How do you intend to advocate for us now? Is your support going to change? Are you going to spend more than the pitiful 3% of your income you currently spend on services for us and our families? Do the people who lovingly volunteer their time and resources to organize your fundraising walks realize that only three cents of every dollar they raise is actually going back to the community?

You’ve got to do much better in your advocacy and support than your track record, Autism Speaks, for anyone to take this new mission statement seriously. Where are your solutions that come through advocacy and support? What are you planning to solve?

6. Increasing Understanding and Acceptance of Autism Spectrum Disorder

This is where your alleged solutions start to sound like little more than buzzwords, Autism Speaks. You have latched on to the word “acceptance” without understanding what it means. I know you don’t understand what it means because you never would have listed this as one of your solutions if you really understood “acceptance.”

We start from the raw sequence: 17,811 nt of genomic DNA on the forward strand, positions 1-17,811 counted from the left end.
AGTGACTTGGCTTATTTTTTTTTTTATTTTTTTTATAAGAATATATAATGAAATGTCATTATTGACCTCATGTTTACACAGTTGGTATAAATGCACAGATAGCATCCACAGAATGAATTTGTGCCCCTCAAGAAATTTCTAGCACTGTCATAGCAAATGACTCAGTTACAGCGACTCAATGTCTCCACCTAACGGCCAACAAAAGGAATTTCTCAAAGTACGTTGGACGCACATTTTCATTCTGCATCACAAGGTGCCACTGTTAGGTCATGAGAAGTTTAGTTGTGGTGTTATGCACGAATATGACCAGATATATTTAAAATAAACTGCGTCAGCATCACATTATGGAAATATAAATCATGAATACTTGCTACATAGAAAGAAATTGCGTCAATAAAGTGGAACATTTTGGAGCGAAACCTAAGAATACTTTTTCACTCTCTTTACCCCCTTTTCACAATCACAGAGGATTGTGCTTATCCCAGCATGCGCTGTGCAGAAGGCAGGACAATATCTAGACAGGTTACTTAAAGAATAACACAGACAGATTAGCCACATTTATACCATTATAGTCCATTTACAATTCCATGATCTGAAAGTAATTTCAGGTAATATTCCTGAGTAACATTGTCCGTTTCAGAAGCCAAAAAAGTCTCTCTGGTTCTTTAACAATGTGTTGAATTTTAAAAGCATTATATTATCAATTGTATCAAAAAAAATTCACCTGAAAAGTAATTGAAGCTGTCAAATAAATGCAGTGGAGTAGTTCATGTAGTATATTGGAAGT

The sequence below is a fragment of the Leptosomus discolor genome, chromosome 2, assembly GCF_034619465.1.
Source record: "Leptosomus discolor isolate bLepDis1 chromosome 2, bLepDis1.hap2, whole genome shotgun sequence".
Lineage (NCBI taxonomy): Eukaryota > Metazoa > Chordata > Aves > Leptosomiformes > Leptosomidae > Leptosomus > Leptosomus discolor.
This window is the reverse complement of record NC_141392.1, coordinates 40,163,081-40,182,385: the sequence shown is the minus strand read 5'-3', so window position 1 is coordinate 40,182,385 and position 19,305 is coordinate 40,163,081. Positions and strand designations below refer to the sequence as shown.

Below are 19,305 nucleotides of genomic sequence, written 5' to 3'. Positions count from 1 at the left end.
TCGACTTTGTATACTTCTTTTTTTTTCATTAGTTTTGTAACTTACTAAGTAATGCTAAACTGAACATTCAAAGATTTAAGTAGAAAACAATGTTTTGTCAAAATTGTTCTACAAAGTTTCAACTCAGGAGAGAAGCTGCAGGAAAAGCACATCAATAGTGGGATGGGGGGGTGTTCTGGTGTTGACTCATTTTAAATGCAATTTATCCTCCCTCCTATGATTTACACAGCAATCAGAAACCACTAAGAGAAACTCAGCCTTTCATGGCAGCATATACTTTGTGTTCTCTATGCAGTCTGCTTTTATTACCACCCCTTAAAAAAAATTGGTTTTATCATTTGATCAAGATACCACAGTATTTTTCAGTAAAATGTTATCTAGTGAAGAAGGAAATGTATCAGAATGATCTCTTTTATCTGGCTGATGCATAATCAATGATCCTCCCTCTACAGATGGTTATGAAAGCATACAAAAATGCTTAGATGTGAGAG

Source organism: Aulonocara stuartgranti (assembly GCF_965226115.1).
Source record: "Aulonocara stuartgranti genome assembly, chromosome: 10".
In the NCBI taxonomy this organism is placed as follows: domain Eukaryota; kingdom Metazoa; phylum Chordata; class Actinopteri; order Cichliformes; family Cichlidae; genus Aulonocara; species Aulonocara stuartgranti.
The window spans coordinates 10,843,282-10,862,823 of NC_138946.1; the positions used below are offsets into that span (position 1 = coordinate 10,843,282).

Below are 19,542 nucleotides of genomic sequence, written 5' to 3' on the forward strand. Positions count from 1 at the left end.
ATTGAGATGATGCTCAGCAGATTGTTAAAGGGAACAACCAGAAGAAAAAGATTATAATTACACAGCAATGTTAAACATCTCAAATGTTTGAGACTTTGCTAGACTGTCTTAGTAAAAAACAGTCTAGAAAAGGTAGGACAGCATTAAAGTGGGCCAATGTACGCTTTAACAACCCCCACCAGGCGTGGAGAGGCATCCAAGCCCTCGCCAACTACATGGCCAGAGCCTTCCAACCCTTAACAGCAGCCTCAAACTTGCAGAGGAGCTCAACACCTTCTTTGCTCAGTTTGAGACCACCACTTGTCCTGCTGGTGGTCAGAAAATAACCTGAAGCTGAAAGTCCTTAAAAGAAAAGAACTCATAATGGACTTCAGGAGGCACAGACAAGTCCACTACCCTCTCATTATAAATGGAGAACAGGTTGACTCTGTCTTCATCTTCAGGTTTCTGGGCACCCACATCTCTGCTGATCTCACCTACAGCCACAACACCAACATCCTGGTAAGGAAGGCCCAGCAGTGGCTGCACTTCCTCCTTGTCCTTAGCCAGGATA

Yes, we have been calling for acceptance. We have been calling for acceptance of Autistics! You are calling for acceptance of Autism Spectrum Disorder? Seriously?

Accepting Autistics means accepting that we often look and sound and choose differently than other people but we are no less worthy of dignity and respect. Accepting Autistics means working with our patterns of strengths and struggles to help us find our way in this fast-moving and chaotic world. Accepting Autistics means making room for us at the table. We deserve to live independently in the community, with whatever supports we need to accomplish that. We deserve a chance to work, to go to school, to have a family, to shape a meaningful life — meaningful from our perspective and our needs and desires, not meaningful according to your judgment of how you think we should live.